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How should I prepare for the IAS?
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I want to know about the IAS [Indian Administrative Service] exam. I am in the 1st year of an engineering program. I want to know about the strategy of preparation. Please help me.

IAS Preparation, Orissa, India

Dear IAS Preparation:

The essential ingredient of succeeding on an exam is the knowledge of the contents and structure of the exam and the process. The UPSC (Union Public Service Commission) of India conducts the IAS exam. The three-step process is: Preliminary Exam (Prelims), Main Exam (Mains), and Interview.

The Prelims are composed of two tests of two hours each. The General Studies (GS) test contains 150 objective, multiple-choice questions. It primarily covers six topics: the constitution of India, history, geography, economics, science, and current affairs. The second test is on a subject chosen, from among the 23 subjects, by the candidate. This objective, multiple-choice test contains 120 questions. The GS and second test are worth 150 and 300 points, respectively.

The Prelims are used as a screening mechanism for reaching the next phase of the Mains. Approximately 200,000 candidates appear for the Prelims and less than 20,000 qualify for the Mains. The number of candidates for the Prelims is about 10 times larger than the number of vacancies available. Obviously, getting an IAS job in India is extremely competitive and thus highly regarded.

The Mains consists of 9 tests. The first two are language tests: first is the English Test and the second is the Language Test in any one of the languages included in the Eighth Schedule of the Indian constitution. Each test is worth 300 points. These tests are at the high school level. The candidates are expected to only qualify; the score from these tests is not included in the aggregate. The Language Test is not required for candidates from the North-East. The third test is an Essay Test, worth 200 points. The candidate can write the essay in English or in any other language included in the Eighth Schedule of the constitution. The next two tests, each worth 300 points, are on General Studies. The syllabus for each test is different. These tests aim to judge your awareness and well as your understanding and analysis of contemporary events. The remaining four tests, each worth 300 points, are on two of the optional subjects chosen by the candidate. The subject matter is consistent with the college level education.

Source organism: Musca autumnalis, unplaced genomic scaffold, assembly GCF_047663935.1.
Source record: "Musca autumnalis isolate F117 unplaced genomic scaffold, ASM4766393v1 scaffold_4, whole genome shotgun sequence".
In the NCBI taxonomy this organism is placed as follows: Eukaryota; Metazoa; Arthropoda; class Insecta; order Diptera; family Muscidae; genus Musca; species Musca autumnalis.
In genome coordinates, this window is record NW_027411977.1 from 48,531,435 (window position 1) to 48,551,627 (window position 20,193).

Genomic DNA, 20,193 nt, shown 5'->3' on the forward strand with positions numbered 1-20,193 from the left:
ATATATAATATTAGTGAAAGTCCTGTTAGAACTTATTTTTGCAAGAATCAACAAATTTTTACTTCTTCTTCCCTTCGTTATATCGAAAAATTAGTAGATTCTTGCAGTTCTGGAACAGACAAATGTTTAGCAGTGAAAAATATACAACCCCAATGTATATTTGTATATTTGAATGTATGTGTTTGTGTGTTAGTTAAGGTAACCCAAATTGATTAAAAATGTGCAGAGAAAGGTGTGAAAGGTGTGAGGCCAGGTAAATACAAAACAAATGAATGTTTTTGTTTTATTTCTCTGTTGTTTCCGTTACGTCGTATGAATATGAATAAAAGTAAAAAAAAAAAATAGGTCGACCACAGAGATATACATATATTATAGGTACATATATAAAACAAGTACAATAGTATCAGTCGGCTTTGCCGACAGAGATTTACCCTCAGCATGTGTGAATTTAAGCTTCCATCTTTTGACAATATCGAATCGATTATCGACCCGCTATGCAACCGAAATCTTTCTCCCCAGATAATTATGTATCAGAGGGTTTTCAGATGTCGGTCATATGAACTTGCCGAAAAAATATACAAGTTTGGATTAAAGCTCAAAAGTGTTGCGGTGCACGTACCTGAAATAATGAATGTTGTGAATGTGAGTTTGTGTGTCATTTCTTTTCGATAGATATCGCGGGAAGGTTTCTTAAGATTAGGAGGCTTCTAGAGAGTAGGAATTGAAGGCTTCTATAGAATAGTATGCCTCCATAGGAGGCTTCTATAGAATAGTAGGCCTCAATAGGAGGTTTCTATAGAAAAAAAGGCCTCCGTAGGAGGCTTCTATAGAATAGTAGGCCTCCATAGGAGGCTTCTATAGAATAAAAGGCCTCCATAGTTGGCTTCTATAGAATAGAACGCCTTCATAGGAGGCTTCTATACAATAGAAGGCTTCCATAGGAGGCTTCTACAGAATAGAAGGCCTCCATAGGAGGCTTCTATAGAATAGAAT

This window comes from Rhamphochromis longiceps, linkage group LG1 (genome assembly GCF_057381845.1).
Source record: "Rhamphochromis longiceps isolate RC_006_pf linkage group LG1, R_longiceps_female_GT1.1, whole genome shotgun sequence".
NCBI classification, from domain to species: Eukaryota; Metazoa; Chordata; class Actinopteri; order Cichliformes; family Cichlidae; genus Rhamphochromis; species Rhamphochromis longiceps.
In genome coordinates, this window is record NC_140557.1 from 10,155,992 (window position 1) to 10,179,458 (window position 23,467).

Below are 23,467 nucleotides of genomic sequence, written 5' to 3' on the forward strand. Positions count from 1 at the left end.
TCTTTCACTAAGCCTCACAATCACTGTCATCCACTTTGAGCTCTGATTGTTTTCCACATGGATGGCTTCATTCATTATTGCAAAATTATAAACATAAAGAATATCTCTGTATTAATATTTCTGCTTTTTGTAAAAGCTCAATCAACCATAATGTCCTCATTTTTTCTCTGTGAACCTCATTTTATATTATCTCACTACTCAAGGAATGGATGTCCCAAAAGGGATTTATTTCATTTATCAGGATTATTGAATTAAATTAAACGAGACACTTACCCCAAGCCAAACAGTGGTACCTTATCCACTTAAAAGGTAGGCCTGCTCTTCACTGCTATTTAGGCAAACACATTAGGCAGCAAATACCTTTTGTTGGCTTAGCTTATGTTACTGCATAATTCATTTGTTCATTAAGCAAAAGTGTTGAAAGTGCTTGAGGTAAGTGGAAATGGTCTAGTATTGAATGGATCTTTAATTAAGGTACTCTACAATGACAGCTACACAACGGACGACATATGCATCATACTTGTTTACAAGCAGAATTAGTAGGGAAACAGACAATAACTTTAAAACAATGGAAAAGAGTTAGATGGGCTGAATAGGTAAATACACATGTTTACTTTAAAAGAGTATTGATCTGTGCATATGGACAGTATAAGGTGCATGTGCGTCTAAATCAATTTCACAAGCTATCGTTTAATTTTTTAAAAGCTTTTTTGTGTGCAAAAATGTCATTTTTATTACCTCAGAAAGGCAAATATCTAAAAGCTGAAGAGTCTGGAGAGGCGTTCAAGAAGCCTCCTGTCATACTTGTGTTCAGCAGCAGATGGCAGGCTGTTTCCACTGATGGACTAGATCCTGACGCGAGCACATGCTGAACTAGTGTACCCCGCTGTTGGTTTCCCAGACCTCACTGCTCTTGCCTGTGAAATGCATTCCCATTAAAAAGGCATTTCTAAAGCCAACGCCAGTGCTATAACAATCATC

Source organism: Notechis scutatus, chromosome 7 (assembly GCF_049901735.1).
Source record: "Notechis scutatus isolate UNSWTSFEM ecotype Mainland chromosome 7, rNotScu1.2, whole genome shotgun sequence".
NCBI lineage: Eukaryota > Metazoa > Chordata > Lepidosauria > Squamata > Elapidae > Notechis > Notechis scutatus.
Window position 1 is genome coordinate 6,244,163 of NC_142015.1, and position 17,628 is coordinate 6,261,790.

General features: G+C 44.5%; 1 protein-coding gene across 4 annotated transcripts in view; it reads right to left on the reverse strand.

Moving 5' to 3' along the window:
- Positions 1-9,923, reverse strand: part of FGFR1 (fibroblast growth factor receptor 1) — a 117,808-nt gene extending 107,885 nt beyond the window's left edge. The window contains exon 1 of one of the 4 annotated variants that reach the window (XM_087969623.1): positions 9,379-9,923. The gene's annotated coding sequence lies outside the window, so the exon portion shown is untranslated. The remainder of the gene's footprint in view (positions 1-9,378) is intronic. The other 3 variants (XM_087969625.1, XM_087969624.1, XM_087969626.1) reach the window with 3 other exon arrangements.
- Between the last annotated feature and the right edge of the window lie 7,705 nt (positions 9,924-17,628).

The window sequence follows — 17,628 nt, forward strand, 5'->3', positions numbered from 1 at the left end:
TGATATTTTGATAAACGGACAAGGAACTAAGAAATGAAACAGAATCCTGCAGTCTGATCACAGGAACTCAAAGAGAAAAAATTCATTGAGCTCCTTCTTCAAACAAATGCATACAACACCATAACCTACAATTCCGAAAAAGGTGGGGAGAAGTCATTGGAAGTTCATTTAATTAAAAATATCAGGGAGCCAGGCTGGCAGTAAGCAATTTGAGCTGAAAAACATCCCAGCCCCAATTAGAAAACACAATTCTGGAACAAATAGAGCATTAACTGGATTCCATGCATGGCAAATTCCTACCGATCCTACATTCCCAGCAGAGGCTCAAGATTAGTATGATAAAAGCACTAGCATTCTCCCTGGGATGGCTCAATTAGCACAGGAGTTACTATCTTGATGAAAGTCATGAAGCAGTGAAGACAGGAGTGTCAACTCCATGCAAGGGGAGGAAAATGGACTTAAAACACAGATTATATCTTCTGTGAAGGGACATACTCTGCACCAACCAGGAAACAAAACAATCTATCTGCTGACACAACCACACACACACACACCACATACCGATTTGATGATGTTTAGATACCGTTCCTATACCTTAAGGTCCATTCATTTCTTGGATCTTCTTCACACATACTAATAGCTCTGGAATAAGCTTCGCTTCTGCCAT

The interview, worth 300 points, is the last stage of the selection process. Nearly twice as many candidates are invited for Interview as the number of vacancies.

As you can see, the process consists of mandatory and optional subject matter. For optional subjects, you should choose those subjects in which you have the most knowledge and greatest interest. Obviously, you need to master the constitution, history, geography, economic, science, and current affairs. Another critical dimension is the thought process, analytical skills, ability to articulate thoughts coherently and strong writing skills, both in English and in the language of your choice. Given a particular emphasis on the general knowledge, you must become an avid reader of newspapers and magazine that deal with Indian and international affairs, political, economic and business issues, and other current events.

Remembering the facts is necessary but not sufficient. You must develop a good understanding of the facts and their implications in the larger context of India and the world. You should start preparing now. Of course there is the subject matter at the college level for which you do not have knowledge. But there are plenty of other subjects for which you can start preparing now.

You should buy guide-books on the IAS exams to practice and prepare. May services are also available that offer interactive online preparation service. Approximately one year before taking the test, you can consider taking coaching classes. Your strategy for success must include: early, continuous, and serious preparation, starting right now.

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